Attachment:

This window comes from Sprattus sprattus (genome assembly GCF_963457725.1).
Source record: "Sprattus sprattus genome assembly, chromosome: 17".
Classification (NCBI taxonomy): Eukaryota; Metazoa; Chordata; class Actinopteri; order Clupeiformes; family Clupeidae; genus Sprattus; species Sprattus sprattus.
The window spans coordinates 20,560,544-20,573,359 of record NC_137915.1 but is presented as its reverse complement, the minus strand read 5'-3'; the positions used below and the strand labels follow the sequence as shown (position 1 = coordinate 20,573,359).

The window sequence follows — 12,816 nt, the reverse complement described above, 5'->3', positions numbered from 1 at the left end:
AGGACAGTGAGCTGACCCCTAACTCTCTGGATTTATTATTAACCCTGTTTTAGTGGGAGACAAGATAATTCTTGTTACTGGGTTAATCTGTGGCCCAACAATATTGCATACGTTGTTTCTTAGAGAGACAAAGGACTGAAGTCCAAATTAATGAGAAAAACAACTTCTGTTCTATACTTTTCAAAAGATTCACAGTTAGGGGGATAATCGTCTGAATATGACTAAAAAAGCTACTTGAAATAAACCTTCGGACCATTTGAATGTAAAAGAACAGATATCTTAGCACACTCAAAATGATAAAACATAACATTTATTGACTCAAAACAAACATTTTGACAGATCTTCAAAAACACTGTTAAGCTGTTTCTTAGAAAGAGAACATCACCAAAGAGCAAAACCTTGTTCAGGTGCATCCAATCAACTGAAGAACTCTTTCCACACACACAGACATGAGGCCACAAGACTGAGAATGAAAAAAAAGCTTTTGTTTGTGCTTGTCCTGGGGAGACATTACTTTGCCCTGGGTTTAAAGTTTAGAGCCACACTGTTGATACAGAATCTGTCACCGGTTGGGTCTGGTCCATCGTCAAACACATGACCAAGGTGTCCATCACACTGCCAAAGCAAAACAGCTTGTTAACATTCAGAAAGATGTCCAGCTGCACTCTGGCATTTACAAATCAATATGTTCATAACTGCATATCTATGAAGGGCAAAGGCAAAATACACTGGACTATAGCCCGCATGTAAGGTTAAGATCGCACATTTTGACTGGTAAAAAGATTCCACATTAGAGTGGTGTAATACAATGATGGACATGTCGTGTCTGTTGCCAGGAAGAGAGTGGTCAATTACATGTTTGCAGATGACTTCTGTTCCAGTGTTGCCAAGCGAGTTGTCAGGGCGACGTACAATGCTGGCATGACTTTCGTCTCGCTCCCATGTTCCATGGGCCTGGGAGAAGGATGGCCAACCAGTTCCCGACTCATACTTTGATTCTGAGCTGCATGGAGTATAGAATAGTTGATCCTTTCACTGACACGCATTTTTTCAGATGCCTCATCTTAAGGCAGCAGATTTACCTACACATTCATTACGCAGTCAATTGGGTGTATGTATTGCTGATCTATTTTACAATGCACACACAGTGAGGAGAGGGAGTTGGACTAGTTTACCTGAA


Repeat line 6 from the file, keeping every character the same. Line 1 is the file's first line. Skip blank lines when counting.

AGGACAGTGAGCTGACCCCTAACTCTCTGGATTTATTATTAACCCTGTTTTAGTGGGAGACAAGATAATTCTTGTTACTGGGTTAATCTGTGGCCCAACAATATTGCATACGTTGTTTCTTAGAGAGACAAAGGACTGAAGTCCAAATTAATGAGAAAAACAACTTCTGTTCTATACTTTTCAAAAGATTCACAGTTAGGGGGATAATCGTCTGAATATGACTAAAAAAGCTACTTGAAATAAACCTTCGGACCATTTGAATGTAAAAGAACAGATATCTTAGCACACTCAAAATGATAAAACATAACATTTATTGACTCAAAACAAACATTTTGACAGATCTTCAAAAACACTGTTAAGCTGTTTCTTAGAAAGAGAACATCACCAAAGAGCAAAACCTTGTTCAGGTGCATCCAATCAACTGAAGAACTCTTTCCACACACACAGACATGAGGCCACAAGACTGAGAATGAAAAAAAAGCTTTTGTTTGTGCTTGTCCTGGGGAGACATTACTTTGCCCTGGGTTTAAAGTTTAGAGCCACACTGTTGATACAGAATCTGTCACCGGTTGGGTCTGGTCCATCGTCAAACACATGACCAAGGTGTCCATCACACTGCCAAAGCAAAACAGCTTGTTAACATTCAGAAAGATGTCCAGCTGCACTCTGGCATTTACAAATCAATATGTTCATAACTGCATATCTATGAAGGGCAAAGGCAAAATACACTGGACTATAGCCCGCATGTAAGGTTAAGATCGCACATTTTGACTGGTAAAAAGATTCCACATTAGAGTGGTGTAATACAATGATGGACATGTCGTGTCTGTTGCCAGGAAGAGAGTGGTCAATTACATGTTTGCAGATGACTTCTGTTCCAGTGTTGCCAAGCGAGTTGTCAGGGCGACGTACAATGCTGGCATGACTTTCGTCTCGCTCCCATGTTCCATGGGCCTGGGAGAAGGATGGCCAACCAGTTCCCGACTCATACTTTGATTCTGAGCTGCATGGAGTATAGAATAGTTGATCCTTTCACTGACACGCATTTTTTCAGATGCCTCATCTTAAGGCAGCAGATTTACCTACACATTCATTACGCAGTCAATTGGGTGTATGTATTGCTGATCTATTTTACAATGCACACACAGTGAGGAGAGGGAGTTGGACTAGTTTACCTGAA